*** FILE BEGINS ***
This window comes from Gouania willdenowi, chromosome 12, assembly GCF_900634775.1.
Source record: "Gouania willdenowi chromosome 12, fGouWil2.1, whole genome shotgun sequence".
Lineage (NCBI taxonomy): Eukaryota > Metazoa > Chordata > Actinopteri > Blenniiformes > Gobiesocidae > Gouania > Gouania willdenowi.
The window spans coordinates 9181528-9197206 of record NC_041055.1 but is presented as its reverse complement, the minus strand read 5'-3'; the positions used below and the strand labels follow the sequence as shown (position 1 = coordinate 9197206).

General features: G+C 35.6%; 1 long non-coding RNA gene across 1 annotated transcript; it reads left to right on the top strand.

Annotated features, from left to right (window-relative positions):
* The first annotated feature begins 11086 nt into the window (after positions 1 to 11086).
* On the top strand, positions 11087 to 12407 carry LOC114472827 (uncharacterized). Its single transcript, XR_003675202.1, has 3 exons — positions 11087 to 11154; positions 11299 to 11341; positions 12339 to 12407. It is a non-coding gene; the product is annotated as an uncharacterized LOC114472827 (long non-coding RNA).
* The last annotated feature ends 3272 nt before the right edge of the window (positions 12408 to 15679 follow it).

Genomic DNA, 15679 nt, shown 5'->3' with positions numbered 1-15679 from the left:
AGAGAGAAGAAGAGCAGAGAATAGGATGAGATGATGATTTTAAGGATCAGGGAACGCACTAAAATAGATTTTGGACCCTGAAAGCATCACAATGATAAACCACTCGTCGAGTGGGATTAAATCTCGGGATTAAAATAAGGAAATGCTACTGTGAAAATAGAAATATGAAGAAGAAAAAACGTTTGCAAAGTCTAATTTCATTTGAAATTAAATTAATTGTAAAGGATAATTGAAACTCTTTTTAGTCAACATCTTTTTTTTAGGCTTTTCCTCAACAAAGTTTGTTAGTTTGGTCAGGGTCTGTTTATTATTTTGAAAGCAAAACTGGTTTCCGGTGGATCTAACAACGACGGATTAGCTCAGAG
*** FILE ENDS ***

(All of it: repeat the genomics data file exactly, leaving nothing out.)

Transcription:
This window comes from Gouania willdenowi, chromosome 12, assembly GCF_900634775.1.
Source record: "Gouania willdenowi chromosome 12, fGouWil2.1, whole genome shotgun sequence".
Lineage (NCBI taxonomy): Eukaryota > Metazoa > Chordata > Actinopteri > Blenniiformes > Gobiesocidae > Gouania > Gouania willdenowi.
The window spans coordinates 9181528-9197206 of record NC_041055.1 but is presented as its reverse complement, the minus strand read 5'-3'; the positions used below and the strand labels follow the sequence as shown (position 1 = coordinate 9197206).

General features: G+C 35.6%; 1 long non-coding RNA gene across 1 annotated transcript; it reads left to right on the top strand.

Annotated features, from left to right (window-relative positions):
* The first annotated feature begins 11086 nt into the window (after positions 1 to 11086).
* On the top strand, positions 11087 to 12407 carry LOC114472827 (uncharacterized). Its single transcript, XR_003675202.1, has 3 exons — positions 11087 to 11154; positions 11299 to 11341; positions 12339 to 12407. It is a non-coding gene; the product is annotated as an uncharacterized LOC114472827 (long non-coding RNA).
* The last annotated feature ends 3272 nt before the right edge of the window (positions 12408 to 15679 follow it).

Genomic DNA, 15679 nt, shown 5'->3' with positions numbered 1-15679 from the left:
AGAGAGAAGAAGAGCAGAGAATAGGATGAGATGATGATTTTAAGGATCAGGGAACGCACTAAAATAGATTTTGGACCCTGAAAGCATCACAATGATAAACCACTCGTCGAGTGGGATTAAATCTCGGGATTAAAATAAGGAAATGCTACTGTGAAAATAGAAATATGAAGAAGAAAAAACGTTTGCAAAGTCTAATTTCATTTGAAATTAAATTAATTGTAAAGGATAATTGAAACTCTTTTTAGTCAACATCTTTTTTTTAGGCTTTTCCTCAACAAAGTTTGTTAGTTTGGTCAGGGTCTGTTTATTATTTTGAAAGCAAAACTGGTTTCCGGTGGATCTAACAACGACGGATTAGCTCAGAG